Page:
The Real Reason Your Muscles Twitch

Whether it's an annoying twitch in your eyelid, or a sudden, jarring jerk of the legs when falling asleep, involuntary muscle movements can be, at best, annoying or, at worst, a real cause for concern.

The good news is that muscle twitches are a very common occurrence that most people experience at one time or another, and, in most cases, they are nothing to worry about. Dr. Charles Kim, assistant professor of rehabilitation medicine and anesthesiology and a pain management specialist at Rusk Rehabilitation at NYU Langone Health in New York City, told US News & World Report, "For the vast, vast majority of people, [muscle twitching] is benign."

Muscles are made up of fibers that are controlled by nerves. When the nerves misfire — that is, transmit impulses at unexpected times — a group of muscle fibers may suddenly contract, causing a twitch or jerking movement (via Verywell Health).

Finding balance in life can help prevent twitching

Usually, muscle twitching is caused by an imbalance in the body due to lifestyle factors. Strenuous physical activity or exhaustion, stress or anxiety, nutrient deficiencies, electrolyte imbalance, and dehydration are just some of the sources of muscle twitching, and doctors will usually ask about these conditions first, per Verywell Health.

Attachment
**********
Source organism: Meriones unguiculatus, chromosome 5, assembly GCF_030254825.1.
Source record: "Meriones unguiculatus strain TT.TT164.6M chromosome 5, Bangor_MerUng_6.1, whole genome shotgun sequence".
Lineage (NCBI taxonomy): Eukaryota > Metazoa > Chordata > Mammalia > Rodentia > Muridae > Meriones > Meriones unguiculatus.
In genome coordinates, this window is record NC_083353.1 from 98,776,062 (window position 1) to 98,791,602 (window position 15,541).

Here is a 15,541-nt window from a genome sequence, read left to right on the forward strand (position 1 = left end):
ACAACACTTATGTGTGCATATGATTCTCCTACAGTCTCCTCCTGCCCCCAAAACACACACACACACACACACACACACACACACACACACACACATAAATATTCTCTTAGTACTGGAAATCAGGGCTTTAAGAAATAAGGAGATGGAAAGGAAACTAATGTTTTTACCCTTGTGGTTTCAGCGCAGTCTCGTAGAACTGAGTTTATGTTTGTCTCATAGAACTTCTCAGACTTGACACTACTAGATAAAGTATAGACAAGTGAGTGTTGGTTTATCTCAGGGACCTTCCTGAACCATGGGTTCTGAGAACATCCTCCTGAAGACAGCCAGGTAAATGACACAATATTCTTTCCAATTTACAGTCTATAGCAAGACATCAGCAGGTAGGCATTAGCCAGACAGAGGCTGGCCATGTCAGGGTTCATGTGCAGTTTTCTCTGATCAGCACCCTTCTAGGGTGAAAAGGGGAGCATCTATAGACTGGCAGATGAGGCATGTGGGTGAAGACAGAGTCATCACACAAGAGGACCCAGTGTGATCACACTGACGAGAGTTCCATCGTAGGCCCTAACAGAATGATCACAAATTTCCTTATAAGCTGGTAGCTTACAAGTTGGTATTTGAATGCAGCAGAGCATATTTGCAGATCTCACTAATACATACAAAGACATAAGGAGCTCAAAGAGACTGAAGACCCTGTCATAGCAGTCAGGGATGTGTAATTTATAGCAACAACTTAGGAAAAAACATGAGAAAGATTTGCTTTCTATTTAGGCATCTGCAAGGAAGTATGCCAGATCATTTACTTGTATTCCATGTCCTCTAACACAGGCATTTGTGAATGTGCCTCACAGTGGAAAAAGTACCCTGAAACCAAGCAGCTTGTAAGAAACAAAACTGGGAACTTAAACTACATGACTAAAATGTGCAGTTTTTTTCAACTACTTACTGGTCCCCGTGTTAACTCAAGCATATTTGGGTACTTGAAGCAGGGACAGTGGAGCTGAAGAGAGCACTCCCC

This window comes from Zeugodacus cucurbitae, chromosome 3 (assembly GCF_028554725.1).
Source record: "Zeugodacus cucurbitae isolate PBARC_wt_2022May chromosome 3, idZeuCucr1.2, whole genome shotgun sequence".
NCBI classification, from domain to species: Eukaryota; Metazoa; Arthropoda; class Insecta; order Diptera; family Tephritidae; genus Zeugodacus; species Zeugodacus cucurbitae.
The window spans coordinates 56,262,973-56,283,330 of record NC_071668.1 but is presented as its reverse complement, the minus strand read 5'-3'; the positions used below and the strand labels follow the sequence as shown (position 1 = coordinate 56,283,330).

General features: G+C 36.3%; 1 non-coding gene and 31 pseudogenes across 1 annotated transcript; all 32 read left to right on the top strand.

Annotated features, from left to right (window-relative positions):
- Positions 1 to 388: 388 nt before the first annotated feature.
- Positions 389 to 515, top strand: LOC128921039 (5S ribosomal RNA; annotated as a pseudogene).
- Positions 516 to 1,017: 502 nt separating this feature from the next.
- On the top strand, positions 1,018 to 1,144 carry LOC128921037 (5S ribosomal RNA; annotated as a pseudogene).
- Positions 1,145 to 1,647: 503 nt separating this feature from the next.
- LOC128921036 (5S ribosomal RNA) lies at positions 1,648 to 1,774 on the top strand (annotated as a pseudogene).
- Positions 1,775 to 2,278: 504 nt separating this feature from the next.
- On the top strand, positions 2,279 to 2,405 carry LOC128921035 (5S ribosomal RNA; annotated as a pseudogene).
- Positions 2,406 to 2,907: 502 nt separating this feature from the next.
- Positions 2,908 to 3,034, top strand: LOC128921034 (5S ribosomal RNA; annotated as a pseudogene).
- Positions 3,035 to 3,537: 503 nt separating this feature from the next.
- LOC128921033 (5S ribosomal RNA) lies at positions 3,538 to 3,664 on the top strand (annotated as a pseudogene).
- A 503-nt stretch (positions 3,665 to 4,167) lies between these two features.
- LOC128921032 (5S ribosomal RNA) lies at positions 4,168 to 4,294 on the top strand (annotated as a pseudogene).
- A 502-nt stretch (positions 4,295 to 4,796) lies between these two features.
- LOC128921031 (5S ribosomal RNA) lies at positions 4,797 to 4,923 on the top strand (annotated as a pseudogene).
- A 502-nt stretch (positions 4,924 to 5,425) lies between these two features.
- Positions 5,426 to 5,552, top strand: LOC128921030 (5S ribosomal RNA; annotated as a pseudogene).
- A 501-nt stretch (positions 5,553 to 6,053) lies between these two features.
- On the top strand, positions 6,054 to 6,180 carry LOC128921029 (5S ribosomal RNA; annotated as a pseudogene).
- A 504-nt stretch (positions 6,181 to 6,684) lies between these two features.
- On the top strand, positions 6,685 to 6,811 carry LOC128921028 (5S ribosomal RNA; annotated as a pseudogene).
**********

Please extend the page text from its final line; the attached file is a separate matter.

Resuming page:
"Oftentimes, the muscle twitching is a sign there's some sort of imbalance going on in your life," Dr. Charles Kim said. "I think the most important thing is just looking at your lifestyle and (seeing) what sort of things may be contributing to it." If your diet is lacking nutrients, you're overworked, or you are not moving your body enough or getting enough rest, according to Dr. Kim, it's beneficial to find ways — like regular exercise and meditation — to improve those factors. "It's achieving a balance." (via US News & World Report).

If muscle twitching is persistent and doesn't go away in a few days, or if it is combined with other symptoms, like muscle weakness or atrophy, it's important to see your doctor, as it could indicate a more serious problem. A health care provider can order diagnostic tests to see if the twitching might be caused by an underlying condition that requires treatment.